Economic Outlook - July 2021
- Federal Reserve members (FOMC) at their June meeting struck a slightly more hawkish tone than in March. Seven of the eighteen FOMC members expect the Fed to begin rate hikes in 2022, up from four members. In response, the yield curve flattened with short-maturity rates rising and long-maturity rates falling; stock prices fell briefly before recovering. The Fed revised-up its expectation for GDP growth in 2021 to 7% from 6.5% in March and its 2022 GDP forecast to 2.4% from 2.2%. Despite the shift the Fed will likely continue to keep interest rates low for several more years.
- IHS Markit US Manufacturing PMI jumped to 62.6 in June from 62.1 in May, well above market forecasts of 61.5. The reading pointed to another record for growth in factory activity. Output and new orders continued to rise sharply although supplier delays and difficulties finding workers continued to weigh on production. Resolving supply chain issues may take more time than previously anticipated.
- Standard & Poor’s reported that its S&P CoreLogic Case-Shiller national home price index posted a 14.6% annual gain in April, the eleventh straight month of accelerating prices and the highest monthly reading in the more than thirty years since the index began in 1987. High demand from low interest rates and strong household formation combined with low inventories suggest the potential for further gains.
- The Consumer Price Index (CPI) in May rose a greater-than-expected 5.0% year-over-year, the fastest pace since August 2008. Core-CPI which excludes more volatile food and energy prices rose 3.8%, the sharpest rise in nearly three decades or since May 1992. Surging used car prices, up 7.3% in May, accounted for about one-third of the overall increase. While some components will likely be transitory, Owners’ Equivalent Rent is expected to contribute to rising inflation as the year progresses.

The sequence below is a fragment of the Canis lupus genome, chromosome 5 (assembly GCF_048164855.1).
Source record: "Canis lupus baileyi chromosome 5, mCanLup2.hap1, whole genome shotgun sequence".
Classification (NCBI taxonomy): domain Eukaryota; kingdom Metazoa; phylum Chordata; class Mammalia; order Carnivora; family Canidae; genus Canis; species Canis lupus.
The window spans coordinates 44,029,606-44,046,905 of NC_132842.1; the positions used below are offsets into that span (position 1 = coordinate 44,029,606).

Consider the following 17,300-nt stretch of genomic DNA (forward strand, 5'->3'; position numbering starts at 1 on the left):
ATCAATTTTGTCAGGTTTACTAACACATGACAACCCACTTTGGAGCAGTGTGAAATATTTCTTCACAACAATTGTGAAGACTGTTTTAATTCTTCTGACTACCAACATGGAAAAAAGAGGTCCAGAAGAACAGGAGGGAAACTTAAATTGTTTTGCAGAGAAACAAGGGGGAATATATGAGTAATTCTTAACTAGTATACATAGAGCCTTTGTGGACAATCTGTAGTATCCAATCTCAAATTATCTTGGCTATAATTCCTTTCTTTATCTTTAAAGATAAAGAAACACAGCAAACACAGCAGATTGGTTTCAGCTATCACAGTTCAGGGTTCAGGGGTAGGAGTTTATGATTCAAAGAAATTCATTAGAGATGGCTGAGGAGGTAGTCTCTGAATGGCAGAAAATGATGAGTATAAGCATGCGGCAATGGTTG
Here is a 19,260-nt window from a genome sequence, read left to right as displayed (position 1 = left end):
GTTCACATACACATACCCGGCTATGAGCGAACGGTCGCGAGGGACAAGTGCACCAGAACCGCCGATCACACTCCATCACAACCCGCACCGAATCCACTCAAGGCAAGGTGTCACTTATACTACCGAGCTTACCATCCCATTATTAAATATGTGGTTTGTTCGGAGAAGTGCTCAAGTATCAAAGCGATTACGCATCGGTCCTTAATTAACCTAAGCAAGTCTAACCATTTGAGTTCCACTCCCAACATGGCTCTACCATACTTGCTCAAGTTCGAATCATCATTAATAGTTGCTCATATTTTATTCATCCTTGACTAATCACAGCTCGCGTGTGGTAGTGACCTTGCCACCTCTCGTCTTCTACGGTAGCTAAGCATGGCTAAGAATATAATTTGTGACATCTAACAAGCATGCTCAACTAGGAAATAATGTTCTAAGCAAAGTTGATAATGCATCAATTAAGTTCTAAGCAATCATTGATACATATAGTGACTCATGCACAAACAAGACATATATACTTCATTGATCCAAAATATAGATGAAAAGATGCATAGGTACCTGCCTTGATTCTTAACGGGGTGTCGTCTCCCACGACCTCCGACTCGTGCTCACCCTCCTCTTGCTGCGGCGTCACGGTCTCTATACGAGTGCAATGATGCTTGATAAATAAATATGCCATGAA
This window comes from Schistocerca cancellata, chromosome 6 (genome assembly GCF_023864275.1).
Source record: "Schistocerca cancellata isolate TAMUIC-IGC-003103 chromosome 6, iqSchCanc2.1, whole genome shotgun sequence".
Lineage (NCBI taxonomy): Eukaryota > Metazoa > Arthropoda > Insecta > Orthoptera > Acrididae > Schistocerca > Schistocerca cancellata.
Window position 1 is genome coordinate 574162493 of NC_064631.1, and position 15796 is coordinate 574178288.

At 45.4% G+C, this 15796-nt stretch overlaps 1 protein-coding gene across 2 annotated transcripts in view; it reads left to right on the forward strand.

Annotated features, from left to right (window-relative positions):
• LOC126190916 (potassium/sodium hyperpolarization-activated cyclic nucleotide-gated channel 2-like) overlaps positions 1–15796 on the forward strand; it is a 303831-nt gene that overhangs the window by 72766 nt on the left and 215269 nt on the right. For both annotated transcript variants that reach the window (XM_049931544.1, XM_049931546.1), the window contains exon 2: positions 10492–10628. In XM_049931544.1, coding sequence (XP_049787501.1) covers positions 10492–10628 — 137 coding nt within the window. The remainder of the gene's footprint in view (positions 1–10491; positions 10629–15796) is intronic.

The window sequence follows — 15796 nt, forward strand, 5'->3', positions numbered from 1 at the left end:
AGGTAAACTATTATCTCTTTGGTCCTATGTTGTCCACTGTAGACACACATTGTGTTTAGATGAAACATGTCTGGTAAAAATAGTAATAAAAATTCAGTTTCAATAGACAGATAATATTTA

- The Bureau of Labor Statistics reported total nonfarm payroll employment rose by more than 850,000 in June, and the unemployment rate was little changed at 5.9%. The labor force participation rate was unchanged at 61.6%. The number of persons not in the labor force who currently want a job was 6.4 million, little changed over prior month but up 1.4 million since February 2020. Despite the Fed’s recent hawkish tilt it is unlikely policy rates will increase while the number of unemployed remains above pre-pandemic levels.
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